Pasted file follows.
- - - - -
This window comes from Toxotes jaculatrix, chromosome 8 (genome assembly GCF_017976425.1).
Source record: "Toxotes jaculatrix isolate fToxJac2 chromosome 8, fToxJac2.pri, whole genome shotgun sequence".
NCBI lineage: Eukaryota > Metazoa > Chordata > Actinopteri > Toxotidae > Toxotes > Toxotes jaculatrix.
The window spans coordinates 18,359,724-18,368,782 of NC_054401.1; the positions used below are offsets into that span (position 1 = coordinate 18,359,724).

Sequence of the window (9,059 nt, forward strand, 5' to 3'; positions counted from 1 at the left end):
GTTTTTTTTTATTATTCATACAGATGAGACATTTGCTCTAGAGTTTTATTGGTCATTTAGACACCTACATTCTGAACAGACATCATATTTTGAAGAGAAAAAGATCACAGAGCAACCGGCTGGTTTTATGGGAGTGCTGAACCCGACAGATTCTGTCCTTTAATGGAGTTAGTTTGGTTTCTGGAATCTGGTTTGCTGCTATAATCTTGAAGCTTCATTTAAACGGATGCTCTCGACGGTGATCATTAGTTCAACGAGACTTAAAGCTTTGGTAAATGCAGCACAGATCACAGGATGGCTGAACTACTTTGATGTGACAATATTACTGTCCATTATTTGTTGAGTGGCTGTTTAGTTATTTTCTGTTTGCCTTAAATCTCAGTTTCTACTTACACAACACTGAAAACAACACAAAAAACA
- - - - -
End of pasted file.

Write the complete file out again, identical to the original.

This window comes from Toxotes jaculatrix, chromosome 8 (genome assembly GCF_017976425.1).
Source record: "Toxotes jaculatrix isolate fToxJac2 chromosome 8, fToxJac2.pri, whole genome shotgun sequence".
NCBI lineage: Eukaryota > Metazoa > Chordata > Actinopteri > Toxotidae > Toxotes > Toxotes jaculatrix.
The window spans coordinates 18,359,724-18,368,782 of NC_054401.1; the positions used below are offsets into that span (position 1 = coordinate 18,359,724).

Sequence of the window (9,059 nt, forward strand, 5' to 3'; positions counted from 1 at the left end):
GTTTTTTTTTATTATTCATACAGATGAGACATTTGCTCTAGAGTTTTATTGGTCATTTAGACACCTACATTCTGAACAGACATCATATTTTGAAGAGAAAAAGATCACAGAGCAACCGGCTGGTTTTATGGGAGTGCTGAACCCGACAGATTCTGTCCTTTAATGGAGTTAGTTTGGTTTCTGGAATCTGGTTTGCTGCTATAATCTTGAAGCTTCATTTAAACGGATGCTCTCGACGGTGATCATTAGTTCAACGAGACTTAAAGCTTTGGTAAATGCAGCACAGATCACAGGATGGCTGAACTACTTTGATGTGACAATATTACTGTCCATTATTTGTTGAGTGGCTGTTTAGTTATTTTCTGTTTGCCTTAAATCTCAGTTTCTACTTACACAACACTGAAAACAACACAAAAAACA